If another person does not understand that, then the best thing to do is just walk away and let them win. Human beings are naturally righteously indignant; they have to be right in order to protect their ego. If you understand this, even when you know another person is not right, just let it go and walk away. The reason for this is anger happens when there is an opposing force. When there is no opposing force, anger cannot worsen.
How to Deal with Anger by Oneself
The first thing you should do is to stop analyzing the situation. Analyzing the situation when in a negative state will often either cause obsessing over thoughts which can further lead to a worse state. Many people want to find a new technique or new treatment for anger, but stick with the basics: finding how to calm down and relax.
Find a place where it is peaceful and calm. This could be somewhere in the park, your backyard, the library, or on the bed in your room. And instead of thinking about why you’re angry, or the problem, focus on your feelings instead. Focus on being conscious and aware of your surroundings, your physiology movements like your breathing, but mostly the moment you are in. Do this for twenty minutes and your anger will slowly cease and go away.
When it does, you be in a more peaceful and neutral state. This causes you to feel better, and when you feel better, it is possible for you to start imagining visual scenarios that you would like to make the situation better. Also, you will be in a better state to logically tackle a problematic situation you that happen to be in.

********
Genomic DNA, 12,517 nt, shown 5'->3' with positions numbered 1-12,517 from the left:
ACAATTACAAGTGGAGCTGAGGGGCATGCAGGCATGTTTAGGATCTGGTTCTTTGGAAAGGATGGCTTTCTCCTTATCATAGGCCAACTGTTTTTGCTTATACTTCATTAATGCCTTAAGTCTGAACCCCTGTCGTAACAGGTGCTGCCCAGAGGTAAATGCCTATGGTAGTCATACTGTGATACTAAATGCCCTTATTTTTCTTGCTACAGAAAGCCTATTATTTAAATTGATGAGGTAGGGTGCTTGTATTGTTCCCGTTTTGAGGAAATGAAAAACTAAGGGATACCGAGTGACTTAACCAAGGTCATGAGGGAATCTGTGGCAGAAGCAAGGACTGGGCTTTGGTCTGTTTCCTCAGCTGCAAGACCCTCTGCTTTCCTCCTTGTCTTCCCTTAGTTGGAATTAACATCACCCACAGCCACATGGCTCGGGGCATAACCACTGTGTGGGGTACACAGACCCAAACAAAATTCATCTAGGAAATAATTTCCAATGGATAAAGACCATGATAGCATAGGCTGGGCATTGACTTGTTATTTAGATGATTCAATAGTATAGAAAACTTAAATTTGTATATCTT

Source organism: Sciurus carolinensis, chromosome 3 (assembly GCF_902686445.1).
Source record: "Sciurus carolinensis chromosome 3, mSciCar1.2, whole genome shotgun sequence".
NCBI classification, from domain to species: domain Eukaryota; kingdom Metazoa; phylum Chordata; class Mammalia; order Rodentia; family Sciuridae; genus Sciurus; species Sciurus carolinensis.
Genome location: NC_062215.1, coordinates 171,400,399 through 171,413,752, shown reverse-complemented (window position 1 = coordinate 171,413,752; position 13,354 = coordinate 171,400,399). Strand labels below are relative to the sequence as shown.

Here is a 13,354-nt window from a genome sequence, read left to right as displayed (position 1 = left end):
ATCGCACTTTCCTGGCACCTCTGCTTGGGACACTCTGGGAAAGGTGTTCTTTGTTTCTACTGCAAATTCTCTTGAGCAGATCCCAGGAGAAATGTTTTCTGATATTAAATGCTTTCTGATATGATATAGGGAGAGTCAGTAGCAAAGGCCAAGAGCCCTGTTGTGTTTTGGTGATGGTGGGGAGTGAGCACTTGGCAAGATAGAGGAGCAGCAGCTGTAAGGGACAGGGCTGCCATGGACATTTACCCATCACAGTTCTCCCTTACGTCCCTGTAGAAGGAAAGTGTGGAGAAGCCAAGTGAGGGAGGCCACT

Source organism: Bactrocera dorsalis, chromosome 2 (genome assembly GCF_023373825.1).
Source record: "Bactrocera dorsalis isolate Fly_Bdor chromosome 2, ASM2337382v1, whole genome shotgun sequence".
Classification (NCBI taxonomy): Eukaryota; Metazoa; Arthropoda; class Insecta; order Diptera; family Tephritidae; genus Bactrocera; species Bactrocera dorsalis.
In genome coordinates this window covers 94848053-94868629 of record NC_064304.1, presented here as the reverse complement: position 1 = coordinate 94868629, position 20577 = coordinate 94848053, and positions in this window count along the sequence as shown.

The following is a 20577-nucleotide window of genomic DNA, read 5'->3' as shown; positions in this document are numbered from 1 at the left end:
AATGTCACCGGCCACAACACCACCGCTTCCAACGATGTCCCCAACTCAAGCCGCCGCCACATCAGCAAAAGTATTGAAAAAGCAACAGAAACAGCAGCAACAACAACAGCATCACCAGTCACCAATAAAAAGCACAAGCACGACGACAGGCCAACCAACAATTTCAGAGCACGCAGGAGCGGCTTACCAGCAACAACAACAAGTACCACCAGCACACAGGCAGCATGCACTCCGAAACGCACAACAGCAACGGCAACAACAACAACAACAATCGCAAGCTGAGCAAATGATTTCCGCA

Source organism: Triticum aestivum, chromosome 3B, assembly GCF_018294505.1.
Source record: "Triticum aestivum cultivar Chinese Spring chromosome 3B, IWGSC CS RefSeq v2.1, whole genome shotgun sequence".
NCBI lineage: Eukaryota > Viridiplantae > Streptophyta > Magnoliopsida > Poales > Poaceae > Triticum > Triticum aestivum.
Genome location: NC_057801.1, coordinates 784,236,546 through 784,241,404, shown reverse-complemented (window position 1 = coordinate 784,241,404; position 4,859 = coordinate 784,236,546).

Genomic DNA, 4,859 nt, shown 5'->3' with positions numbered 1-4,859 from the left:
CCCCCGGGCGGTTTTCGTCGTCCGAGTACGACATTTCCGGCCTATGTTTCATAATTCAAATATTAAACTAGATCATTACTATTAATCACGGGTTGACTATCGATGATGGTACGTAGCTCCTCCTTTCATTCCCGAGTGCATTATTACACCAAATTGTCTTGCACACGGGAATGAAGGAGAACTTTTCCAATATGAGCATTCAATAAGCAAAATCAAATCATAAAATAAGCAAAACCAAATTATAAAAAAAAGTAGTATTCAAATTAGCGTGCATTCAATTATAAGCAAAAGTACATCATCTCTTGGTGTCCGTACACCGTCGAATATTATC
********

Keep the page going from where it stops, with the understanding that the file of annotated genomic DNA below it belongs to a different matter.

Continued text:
How to Prevent Anger Entirely
The best way to deal with anger is to not let it happen at all. If you can do this, then you will never be angry. This may sound impossible to do, but it is very possible if you think about it. The reason that it is possible is because of our choices that we make.
We all have choices to the things that affect us in our daily life. You’ve probably heard of things such as action and reaction or cause and effect. It’s the same thing. When something outside of your control happens that causes the feelings of anger, you can let it happen, or you can make a choice to not get angry.
It may be hard at first because logically something such as a person calling you a bad name, or a car driver dents your car; these things are supposed to make you angry but they don’t have to. You can be a prey of anger if you are always trying to control a situation that can’t be controlled. If you do this, most likely you’ll be angry for the rest of the day, and maybe even the week; and if it does, it more likely result in other irritations throughout your daily habit.
Another solution is to try your best deal with a situation in a calm, but effective way also. In case of the bad name calling, don’t take it personally. Let it go as there is probably a reason that you don’t know about for why they treat people that way. As for the bad car driver, don’t get out and start yelling, but ask them for their driver’s information, report the situation, and deal with it in a manner that solves the solution.
Remember, anger is a choice. You can start to practice conditioning your mind to take it more easy and relax when something makes you angry. Maybe even laugh it off. But whatever the case may be, being angry is not worth affecting yourself, your relationships, and your daily life routine.